Human Rights Annual Report
In March of 2021, Meta adopted its Human Rights Policy in which we commit to reporting annually on how we are addressing our human rights impacts, including relevant insights arising from human rights due diligence, and the actions we are taking in response. This is our first annual report, covering our learnings and progress from January 1, 2020 through December 31, 2021.
Meta's mission is to give people the power to build community and bring the world closer together.
This mission is closely tied to enabling the exercise of human rights. We seek to champion respect for human rights in every action we take and every product we build.
Our core principles include giving people a voice, inclusivity, privacy, safety, connection, community, and economic opportunity. Putting these principles into practice helps people exercise their human rights.
Human rights are defined by global treaties, including the International Bill of Human Rights. They're alive in the hearts of people everywhere.
We use Meta’s Corporate Human Rights Policy, the United Nations Guiding Principles on Business and Human Rights and the International Bill of Rights to guide our work—and to help Meta teams analyze, prioritize, and act in ways that respect human rights and minimize the misuse of Meta technologies.
Defining Human Rights
Who Has Human Rights
Each of us has human rights, just because we’re human.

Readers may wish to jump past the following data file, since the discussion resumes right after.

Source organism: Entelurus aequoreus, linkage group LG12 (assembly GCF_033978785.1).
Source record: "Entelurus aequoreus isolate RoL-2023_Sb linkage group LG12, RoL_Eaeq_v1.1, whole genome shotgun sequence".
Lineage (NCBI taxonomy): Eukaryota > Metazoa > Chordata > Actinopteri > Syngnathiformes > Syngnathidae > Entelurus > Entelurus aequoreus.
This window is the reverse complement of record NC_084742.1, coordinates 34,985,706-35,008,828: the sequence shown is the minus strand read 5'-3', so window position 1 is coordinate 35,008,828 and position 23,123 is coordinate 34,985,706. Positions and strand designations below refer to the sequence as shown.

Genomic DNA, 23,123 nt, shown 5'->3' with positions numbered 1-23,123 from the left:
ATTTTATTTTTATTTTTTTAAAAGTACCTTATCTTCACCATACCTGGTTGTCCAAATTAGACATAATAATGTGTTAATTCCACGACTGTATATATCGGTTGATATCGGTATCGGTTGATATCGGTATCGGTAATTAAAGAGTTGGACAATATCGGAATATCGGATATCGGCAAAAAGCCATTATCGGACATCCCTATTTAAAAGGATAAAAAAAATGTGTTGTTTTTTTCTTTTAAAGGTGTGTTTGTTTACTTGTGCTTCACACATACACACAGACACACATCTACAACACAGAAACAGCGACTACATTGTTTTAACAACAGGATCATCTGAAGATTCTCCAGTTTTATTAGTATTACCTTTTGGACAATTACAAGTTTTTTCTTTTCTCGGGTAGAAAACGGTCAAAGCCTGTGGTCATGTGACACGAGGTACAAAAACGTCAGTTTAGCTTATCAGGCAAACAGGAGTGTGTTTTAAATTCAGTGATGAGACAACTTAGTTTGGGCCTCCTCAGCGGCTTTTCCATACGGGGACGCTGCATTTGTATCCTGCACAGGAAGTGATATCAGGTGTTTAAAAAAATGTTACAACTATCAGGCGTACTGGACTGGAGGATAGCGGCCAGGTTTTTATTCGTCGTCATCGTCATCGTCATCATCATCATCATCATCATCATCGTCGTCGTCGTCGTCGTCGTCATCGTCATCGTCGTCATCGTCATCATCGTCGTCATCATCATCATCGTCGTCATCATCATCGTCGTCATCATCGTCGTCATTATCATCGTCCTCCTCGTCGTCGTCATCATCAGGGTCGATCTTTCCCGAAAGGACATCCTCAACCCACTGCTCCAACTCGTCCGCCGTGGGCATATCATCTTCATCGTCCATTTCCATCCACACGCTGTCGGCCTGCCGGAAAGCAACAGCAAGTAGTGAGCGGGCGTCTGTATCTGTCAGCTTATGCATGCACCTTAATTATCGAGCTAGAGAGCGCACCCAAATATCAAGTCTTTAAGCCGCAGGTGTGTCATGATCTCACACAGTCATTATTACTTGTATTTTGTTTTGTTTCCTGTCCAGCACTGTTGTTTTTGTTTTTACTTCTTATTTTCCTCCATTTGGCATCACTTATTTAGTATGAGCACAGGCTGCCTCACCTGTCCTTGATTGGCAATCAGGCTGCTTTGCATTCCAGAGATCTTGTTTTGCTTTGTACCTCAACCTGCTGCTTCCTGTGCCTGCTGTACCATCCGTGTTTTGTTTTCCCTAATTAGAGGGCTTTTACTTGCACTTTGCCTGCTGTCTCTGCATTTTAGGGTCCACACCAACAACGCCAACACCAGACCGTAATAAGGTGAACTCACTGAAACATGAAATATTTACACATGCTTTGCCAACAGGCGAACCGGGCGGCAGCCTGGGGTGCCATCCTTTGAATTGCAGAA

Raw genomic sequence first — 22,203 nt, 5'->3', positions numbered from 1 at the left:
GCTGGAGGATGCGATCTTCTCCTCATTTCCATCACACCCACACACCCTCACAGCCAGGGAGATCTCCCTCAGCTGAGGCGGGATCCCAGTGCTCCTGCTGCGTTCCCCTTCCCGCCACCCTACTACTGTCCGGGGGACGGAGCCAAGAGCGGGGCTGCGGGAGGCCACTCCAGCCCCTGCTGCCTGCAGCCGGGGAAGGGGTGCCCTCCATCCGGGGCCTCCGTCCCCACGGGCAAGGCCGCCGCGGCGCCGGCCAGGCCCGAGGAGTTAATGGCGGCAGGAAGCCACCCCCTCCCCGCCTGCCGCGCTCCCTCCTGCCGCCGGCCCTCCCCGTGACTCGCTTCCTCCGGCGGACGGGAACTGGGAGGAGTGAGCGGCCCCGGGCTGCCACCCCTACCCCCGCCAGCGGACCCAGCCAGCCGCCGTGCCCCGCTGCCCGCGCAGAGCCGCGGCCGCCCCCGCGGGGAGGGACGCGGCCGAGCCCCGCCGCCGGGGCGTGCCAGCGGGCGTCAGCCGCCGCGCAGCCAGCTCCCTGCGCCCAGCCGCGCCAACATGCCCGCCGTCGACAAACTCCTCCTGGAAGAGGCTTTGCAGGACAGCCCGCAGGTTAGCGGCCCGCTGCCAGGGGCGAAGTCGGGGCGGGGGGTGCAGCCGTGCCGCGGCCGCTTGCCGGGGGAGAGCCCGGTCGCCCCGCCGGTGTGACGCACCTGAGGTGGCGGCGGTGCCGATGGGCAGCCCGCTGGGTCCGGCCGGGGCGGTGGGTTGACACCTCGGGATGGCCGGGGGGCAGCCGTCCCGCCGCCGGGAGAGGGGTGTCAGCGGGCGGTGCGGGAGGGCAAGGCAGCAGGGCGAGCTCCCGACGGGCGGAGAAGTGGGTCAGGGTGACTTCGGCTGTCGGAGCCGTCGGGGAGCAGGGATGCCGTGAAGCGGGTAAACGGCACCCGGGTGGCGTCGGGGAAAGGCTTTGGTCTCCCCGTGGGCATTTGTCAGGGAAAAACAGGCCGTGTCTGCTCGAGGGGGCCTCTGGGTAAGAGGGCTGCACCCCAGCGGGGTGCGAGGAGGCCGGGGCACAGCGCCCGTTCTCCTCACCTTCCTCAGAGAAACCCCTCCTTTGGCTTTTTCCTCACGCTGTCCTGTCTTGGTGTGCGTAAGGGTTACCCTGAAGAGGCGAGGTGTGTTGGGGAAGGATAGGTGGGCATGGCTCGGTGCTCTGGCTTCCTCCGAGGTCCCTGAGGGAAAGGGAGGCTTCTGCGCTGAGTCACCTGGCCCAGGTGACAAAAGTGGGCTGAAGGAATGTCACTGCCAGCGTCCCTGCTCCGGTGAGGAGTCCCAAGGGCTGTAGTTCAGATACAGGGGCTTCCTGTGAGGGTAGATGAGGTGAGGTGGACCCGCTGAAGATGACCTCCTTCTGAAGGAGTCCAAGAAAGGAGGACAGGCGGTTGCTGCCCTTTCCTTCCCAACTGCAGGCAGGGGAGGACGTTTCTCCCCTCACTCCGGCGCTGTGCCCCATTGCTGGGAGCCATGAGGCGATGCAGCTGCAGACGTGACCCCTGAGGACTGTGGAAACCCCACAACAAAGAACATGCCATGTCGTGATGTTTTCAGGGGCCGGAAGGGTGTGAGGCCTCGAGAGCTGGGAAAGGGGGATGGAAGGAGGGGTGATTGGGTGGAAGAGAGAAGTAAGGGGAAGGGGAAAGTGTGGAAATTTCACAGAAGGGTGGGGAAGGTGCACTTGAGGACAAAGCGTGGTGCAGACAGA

Rights are universal—regardless of nationality, ethnicity, race, sexual orientation, gender identification or any other protected characteristic. They're defined in many global treaties and legal principles. The UN Guiding Principles on Business and Human Rights (UNGPs) link business to the human rights system.
What Are Human Rights
Human rights include civil, social, cultural, political and economic rights. Aside from basic human rights like access to food, clean water, shelter and health, there also are rights to privacy, freedom of expression, equality and freedom from discrimination. All human rights are interdependent, meaning that one set of rights cannot be fully enjoyed without the other. For example, the right to privacy is a prerequisite to the meaningful exercise of freedom of expression online. Human rights are inalienable, and indivisible.
Government and Corporate Obligations
Governments should not seek to deny or violate human rights. Instead, they’re obligated to respect, protect and enforce fundamental human rights as defined in the International Bill of Rights and human rights laws. Meta is committed to respecting human rights as set out in the UN Guiding Principles on Business and Human Rights (UNGPs). Human rights also guide our decisions when developing responsible innovation practices, including when building, testing and deploying products and services enabled by Artificial Intelligence (AI).